The amount of customisation just makes the lake wide unfortunately you can't immerse yourself in a shallow lake. Only when you have both wide and deep lake can you fully immerse yourself in that world of customisation and building.
I drew up an image to show what I mean.
Note that the 'skill tree' reprisentation used here is only for convenience, you don't need skill trees for depth. D&D while it does have prereqs for some feats and build options, generally doesn't follow the skill tree format. The Sims 3 doesn't either, but has deep customisation. We use the word "broad"
to discuss the amount of customisation options. We use the word "deep"
when we're talking about game mechanics. I thought everyone understood the use of these terms in this type of setting but I guess not. Anyway the point is depth is a mechanics thing, the more gameplay mechanics/choices etc. that are involved in customisation, the deeper that customisation is. The more you can do with the customisation the more "breadth of options"
As for cookiecutter builds, and D3 supposedly not having them. I almost gaurentee they will, in fact I would go as far to say it will be much easier to figure out optimum builds for various situations in D3 because the system is so simple. This is coming from someone who min/maxes the hell out of any online game and not just on the advice of others' math... I've contributed quite a bit to theorycrafting myself.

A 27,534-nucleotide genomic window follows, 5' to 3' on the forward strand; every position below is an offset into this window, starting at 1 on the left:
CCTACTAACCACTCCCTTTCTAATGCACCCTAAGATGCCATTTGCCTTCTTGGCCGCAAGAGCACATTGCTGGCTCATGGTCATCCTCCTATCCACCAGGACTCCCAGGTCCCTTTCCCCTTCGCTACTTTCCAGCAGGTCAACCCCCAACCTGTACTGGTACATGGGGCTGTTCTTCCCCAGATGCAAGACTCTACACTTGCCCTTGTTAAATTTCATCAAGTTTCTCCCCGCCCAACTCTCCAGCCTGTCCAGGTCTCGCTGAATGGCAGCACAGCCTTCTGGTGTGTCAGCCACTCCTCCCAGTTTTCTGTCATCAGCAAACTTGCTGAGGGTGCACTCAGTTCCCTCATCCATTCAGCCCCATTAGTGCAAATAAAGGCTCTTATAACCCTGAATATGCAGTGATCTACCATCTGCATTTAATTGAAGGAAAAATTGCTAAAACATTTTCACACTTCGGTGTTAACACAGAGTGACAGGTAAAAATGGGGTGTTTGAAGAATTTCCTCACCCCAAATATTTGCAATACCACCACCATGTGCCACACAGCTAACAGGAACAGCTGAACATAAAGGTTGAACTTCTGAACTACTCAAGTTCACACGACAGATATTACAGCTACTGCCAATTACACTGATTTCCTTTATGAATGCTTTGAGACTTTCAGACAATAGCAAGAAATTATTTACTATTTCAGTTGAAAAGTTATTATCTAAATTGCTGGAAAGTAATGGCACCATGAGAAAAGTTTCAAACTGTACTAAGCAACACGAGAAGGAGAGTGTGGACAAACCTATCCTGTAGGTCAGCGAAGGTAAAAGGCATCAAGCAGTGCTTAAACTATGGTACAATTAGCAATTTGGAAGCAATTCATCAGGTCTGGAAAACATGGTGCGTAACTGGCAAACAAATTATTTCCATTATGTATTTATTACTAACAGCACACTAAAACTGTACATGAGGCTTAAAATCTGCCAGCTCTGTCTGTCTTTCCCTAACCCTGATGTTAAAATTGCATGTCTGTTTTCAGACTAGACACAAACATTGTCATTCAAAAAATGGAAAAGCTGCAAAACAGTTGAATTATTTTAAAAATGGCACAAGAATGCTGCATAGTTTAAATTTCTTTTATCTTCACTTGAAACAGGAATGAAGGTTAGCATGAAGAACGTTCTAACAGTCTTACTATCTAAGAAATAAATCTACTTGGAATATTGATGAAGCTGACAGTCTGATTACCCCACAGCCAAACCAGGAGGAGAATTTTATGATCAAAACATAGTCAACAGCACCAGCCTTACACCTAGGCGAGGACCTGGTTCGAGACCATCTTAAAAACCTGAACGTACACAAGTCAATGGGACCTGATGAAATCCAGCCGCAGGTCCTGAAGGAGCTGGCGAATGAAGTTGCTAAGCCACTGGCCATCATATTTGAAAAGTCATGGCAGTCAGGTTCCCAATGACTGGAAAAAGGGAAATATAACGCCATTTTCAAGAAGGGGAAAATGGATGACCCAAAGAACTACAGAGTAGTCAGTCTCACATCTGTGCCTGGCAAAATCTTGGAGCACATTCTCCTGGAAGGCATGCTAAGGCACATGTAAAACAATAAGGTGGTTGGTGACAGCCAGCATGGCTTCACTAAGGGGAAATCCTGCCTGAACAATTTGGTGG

In D2 there were lots of questions as to how much better putting points into one thing was over putting points into another thing, for instance the 1 point smiter was only a fairly 'recent' discovery in the history of D2, only around about when Ubers came out did people figure out that. Part of this is the, admittedly, terrible paperdoll that D2 had. But the major reason is that the interactions between all the skills, skill requirements, items and stats is a very difficult system to analyse (only made more difficult because of the bad paperdoll).
In D3, however, things are so straightfoward that it'll be easy to choose the highest DPS skill, with the passives that increase it's damage the most for situations like 'single targets' and for 'group targets' and maybe a few other types of targets (but probably not). PvP will probably be more complex due to metagame and mindgames and stuff, but not much more.
Which reminds me, I just remembered another build I did back in D2 that was really fun; my Fist of Heaven Paladin was awesome as hell.